Rudy Owens and Josh Harrison
I’m not trying to sound overly critical; I obviously caught the guy at a point in the season when he’s not at his best and even though he had rough spots last night, he did finish up awfully strong. It was easy to see why he’d look really good on a nights he has his command and can mix pitches up a little better, but it was also easy to see why some scouts look at him and see a Paul Maholm or Zach Duke style pitcher that’s pretty reliant on his defense to get outs. In any case, he definitely didn’t look like a guy that’s ready for even a cameo appearance in a big league uniform yet, so I think we can safely put that question away at least until the summer. 

The rest of the team was … not good at all. Indianapolis’s defense is flat-out brutal. They were charged with four errors last night (Pedro Ciriaco booted a ball at short, Matt Hague made a bad throw on a potential fielder’s choice at second, and Dusty Brown and Justin Thomas both made ugly throws), but they could’ve been charged with more. As noted, Harrison made a bad play on a grounder to third that could’ve been a fielder’s choice or double play that ended up leading to Durham’s first run, plus he made a really strange decision on a grounder the inning before with the bases loaded that could’ve cost Indianapolis a run if Owens hadn’t struck Lopez out. On a sharply hit grounder, he fielded the ball and instead of instinctively throwing to second for what should’ve been a routine 5-4-3 double play, he froze, then panicked and made a bad throw to the plate to get the force out. He did have a nice diving stop and throw in the sixth, but he looked more like a deer in the headlights than anything. Andrew Lambo and Alex Presley did cover a nice amount of ground in the outfield, which was good to see.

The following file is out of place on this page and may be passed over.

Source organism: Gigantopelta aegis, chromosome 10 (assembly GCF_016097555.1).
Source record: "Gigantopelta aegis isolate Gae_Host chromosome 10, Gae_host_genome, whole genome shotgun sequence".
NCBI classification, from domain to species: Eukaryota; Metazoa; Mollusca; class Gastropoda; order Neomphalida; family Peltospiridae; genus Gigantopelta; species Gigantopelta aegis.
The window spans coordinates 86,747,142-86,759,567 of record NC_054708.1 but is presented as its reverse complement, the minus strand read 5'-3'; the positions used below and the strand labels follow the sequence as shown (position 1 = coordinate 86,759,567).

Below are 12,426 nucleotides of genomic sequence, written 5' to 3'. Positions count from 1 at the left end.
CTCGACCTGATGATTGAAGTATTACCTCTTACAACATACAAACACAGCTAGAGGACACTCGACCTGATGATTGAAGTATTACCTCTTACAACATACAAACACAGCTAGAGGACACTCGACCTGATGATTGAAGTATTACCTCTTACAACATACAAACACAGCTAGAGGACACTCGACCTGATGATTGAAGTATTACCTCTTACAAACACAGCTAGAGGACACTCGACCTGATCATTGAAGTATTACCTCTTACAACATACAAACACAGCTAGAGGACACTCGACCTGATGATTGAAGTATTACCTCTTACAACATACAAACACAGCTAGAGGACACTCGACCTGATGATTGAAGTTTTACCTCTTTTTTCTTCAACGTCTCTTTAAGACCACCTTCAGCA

The mental mistakes extended all over, too. In the tenth inning with runners on first and third and one out, Wimberly hit a hard grounder to second base with the infield drawn in. Lambo broke for home and was easily thrown out. In the eleventh with the bases loaded and one out, Chase D’Arnaud (who didn’t play but was pinch-running for Dusty Brown) stayed at third on a fly to semi-shallow left field instead of trying to score. I don’t know who was making the decisions there (it may have been the third base coach), but if I was going to challenge on either of those plays, it would’ve been the flyball to the outfield. Also, there was a terribly timed bunt, which I’ll get to in a bit.

There’s not much on the club in terms of hitters, but with Corey Wimberly batting leadoff and Pedro Ciriaco batting second, that was to be expected. Wimberly is incredibly fast, though. The Indians’ only run came when he blasted a stand-up triple into the left-center gap, then scored standing up from third on a pop-up by Ciriaco just behind third base that caused the Bulls’ third baseman to turn his back on the infield. When he paused for a second and forgot about Wimberly, he had basically conceded the run. Ciriaco also hit the ball square on the nose four times, but ended up with three lineouts to the shortstop and one screeching lineout to center field.